In a program I’m writing, I’d like to switch keyboard layouts for the user programmatically. Is there some way to do that? For instance, I’d like to be able to call an executable like this:
My keyboard layouts have associated shortcut keys. I’ve tried to simulate those keypresses with an AutoHotKey script, but so far without success.
Several tools, like FLEx and Paratext have features to switch Languages and Keyboards automatically, so, yes, it is possible. These tools can handle both Keyman and Microsoft Keyboards. I see you were trying AHK, but have you looked in the documentation for the programming language of the program you are writing?
I’ve only done this for Android, but you can embed Keyman fully in your app, and have even more control over Keyman,
Hi, thanks for your quick reply. I’m using C++ with Qt.
Thank you for the reference to the Visual Basic API. I’ve gotten as far as this:
dim Keyman, language
Set Keyman = CreateObject("keymanapi.Keyman")
Set language = Keyman.Languages.Items(3) ' for example
Keyman.Control.ActiveLanguage = language
'' With this I can see that it works within the script
' Dim sInput
' sInput = InputBox("Enter your name")
' MsgBox "You entered:" & sInput
So that changes the input language for the current thread (in this case, just for the script itself), but I can’t see that it’s possible to change it for another thread with this interface.
I notice from the docs that
IKeymanControl::ActiveLanguage is just a wrapper for the Windows
ITfInputProcessorProfileMgr::ActivateProfile function. That makes me think that perhaps it’ll be just as easy to use the Windows API as to use Keyman. If anyone has a simpler approach I would welcome it.
Okay, this isn’t exactly a Keyman solution, but Keyman ended up being helpful, so I’ll record it here for posterity.
Here is an AutoHotKey script that changes the current input language:
PostMessage, 0x50, 0, 0x2000,, A
In the line above
0x2000 is what identifies the input language. How might one find that identifier? Well, perhaps by consulting this list. Or you can run this Visual Basic script to get the identifiers for your installed keyboards.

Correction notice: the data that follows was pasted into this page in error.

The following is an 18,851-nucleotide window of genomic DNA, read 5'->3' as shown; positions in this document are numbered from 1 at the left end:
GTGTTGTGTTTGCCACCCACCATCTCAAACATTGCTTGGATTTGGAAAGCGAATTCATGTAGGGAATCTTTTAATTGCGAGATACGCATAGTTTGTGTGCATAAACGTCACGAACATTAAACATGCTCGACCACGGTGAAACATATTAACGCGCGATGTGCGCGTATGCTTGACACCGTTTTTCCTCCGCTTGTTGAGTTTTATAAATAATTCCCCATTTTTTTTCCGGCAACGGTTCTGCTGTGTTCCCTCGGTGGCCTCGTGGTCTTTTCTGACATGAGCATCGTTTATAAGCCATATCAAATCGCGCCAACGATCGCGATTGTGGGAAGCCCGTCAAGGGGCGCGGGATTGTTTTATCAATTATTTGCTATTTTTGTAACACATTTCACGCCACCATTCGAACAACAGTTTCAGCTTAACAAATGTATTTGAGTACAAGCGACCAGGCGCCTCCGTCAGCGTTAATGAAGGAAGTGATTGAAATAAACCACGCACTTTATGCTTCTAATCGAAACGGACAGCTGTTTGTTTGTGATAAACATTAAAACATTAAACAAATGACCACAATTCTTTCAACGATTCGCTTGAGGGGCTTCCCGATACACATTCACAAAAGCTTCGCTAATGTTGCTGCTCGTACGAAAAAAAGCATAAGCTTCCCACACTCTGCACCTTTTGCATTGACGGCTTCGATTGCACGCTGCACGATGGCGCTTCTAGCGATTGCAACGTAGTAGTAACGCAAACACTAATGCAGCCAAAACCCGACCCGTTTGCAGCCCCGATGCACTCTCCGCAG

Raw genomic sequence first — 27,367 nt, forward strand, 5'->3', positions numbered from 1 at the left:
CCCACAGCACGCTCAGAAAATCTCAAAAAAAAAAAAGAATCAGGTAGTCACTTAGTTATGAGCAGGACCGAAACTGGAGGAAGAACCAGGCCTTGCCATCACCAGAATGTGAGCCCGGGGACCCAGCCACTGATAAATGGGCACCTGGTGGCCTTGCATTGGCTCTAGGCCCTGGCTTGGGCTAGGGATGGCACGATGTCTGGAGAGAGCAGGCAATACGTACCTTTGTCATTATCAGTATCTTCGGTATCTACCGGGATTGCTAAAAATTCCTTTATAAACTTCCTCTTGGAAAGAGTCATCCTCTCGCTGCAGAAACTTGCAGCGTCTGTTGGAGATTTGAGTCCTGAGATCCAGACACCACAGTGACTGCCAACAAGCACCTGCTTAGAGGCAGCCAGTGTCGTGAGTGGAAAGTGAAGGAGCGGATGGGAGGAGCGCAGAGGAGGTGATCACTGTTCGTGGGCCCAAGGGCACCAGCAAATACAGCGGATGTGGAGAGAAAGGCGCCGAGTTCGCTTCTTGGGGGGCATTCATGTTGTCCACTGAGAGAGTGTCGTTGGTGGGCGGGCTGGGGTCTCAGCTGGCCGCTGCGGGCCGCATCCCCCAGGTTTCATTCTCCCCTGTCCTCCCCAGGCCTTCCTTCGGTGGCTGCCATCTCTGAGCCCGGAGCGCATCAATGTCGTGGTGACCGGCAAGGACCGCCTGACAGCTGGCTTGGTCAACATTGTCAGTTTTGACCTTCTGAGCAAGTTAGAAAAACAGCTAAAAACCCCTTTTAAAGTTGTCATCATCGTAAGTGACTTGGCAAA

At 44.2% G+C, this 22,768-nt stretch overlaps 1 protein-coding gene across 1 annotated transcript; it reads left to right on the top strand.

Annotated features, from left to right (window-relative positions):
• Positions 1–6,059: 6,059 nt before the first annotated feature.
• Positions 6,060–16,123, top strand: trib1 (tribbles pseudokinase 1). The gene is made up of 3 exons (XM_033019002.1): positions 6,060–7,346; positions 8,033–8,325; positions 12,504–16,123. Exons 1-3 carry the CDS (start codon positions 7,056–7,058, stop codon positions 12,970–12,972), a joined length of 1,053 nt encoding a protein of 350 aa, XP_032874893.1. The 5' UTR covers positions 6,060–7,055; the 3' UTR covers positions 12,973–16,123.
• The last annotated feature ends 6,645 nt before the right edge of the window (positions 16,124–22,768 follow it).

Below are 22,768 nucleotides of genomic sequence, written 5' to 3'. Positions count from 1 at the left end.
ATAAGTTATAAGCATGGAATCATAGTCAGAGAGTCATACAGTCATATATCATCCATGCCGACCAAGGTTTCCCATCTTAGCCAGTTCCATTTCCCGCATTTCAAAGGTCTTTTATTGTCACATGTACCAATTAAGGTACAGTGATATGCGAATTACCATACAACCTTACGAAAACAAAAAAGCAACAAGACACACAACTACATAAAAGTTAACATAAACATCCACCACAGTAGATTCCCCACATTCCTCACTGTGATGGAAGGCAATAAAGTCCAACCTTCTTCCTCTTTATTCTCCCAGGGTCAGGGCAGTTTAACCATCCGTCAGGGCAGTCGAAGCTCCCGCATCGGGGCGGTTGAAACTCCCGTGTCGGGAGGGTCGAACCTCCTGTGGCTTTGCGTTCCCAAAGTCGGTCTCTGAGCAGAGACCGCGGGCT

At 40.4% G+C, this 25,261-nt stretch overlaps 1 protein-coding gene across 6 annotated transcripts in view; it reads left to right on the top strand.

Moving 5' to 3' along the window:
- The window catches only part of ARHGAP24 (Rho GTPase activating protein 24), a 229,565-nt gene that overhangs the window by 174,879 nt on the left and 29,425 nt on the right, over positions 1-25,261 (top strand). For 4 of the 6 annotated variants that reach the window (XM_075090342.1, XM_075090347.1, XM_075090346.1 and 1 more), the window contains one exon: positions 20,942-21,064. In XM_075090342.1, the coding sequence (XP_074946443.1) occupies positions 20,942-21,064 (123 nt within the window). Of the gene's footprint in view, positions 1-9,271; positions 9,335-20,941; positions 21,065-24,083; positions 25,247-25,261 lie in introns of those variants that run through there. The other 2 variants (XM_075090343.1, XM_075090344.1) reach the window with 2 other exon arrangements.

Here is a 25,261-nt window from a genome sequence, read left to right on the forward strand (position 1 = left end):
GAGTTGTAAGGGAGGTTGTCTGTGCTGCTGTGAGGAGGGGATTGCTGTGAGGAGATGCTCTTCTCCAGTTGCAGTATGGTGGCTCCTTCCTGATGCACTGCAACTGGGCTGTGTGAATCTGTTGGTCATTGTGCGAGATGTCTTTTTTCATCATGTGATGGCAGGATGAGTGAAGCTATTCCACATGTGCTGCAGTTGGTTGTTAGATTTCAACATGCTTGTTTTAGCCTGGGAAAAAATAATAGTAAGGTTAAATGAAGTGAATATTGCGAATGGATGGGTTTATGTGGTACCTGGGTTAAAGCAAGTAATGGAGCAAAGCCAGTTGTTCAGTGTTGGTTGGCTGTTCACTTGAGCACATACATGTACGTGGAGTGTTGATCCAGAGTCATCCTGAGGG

Set Keyman = CreateObject("keymanapi.Keyman")
For Each lang In Keyman.Languages
Wscript.Echo lang.LayoutName & " 0x" & Hex(lang.LangID)
(Call the file
keyman-list.vbs and run it from the command line as
This is handy because I’m not sure how else I would have learned, e.g., that SIL’s IPA keyboard’s identifier is 0x2000.
It’s a mild irritant not to be able to switch to different layouts for the same language, but that’s another story.
Good work with your research.
There are some tricky things when it comes to switching languages on Windows. Much of this is due to the legacy of multiple input method management systems (
ActivateKeyboardLayout, IMM, TSF, and the newish PowerShell APIs for managing layouts (e.g.
Set-WinUserLanguageList) with no clear winner in the Windows API. Particularly frustrating is the reality that there is no Win32-accessible API that reliably enumerates input method BCP 47 tag associations.
Language IDs are not necessarily constant –
0x2000 is allocated to the first keyboard installed that does not have a Windows language identifer pre-allocated. So if you move your app between systems, you may find your results vary.
As you noted, it is possible to use COM to switch languages, and between input methods within the one language, with the
ITfInputProcessorProfileMgr::ActivateProfile method, along with
ITfInputProcessorProfiles::ChangeCurrentLanguage. These take somewhat more development but are the way I’d recommend switching languages.
IKeymanLanguage interface, accessible through
keymanapi.Keyman.Languages as you already found, also lists the
ProfileGUID that you need to pass to the
ITfInputProcessorProfileMgr::ActivateProfile method. This also helpfully gives you the BCP 47 tag for each installed input method.
Using the WIndows API to switch languages is recommended because it then works with any input method that is registered, rather than being limited to Keyman’s keyboards.
You cannot change the input method for a specific thread other than the current thread using the Windows APIs either – unless you use the big hammer flags
TF_IPPMF_FORSESSION. These are a little fraught with Windows 10 as Windows already by default switches languages for all threads in the session (so if a user has changed that preference, they probably don’t want an app changing languages for other threads in the session).
PostMessage 0x50 (
WM_INPUTLANGCHANGEREQUEST) allows you to change input methods for another thread, but it’s a little naughty to do so.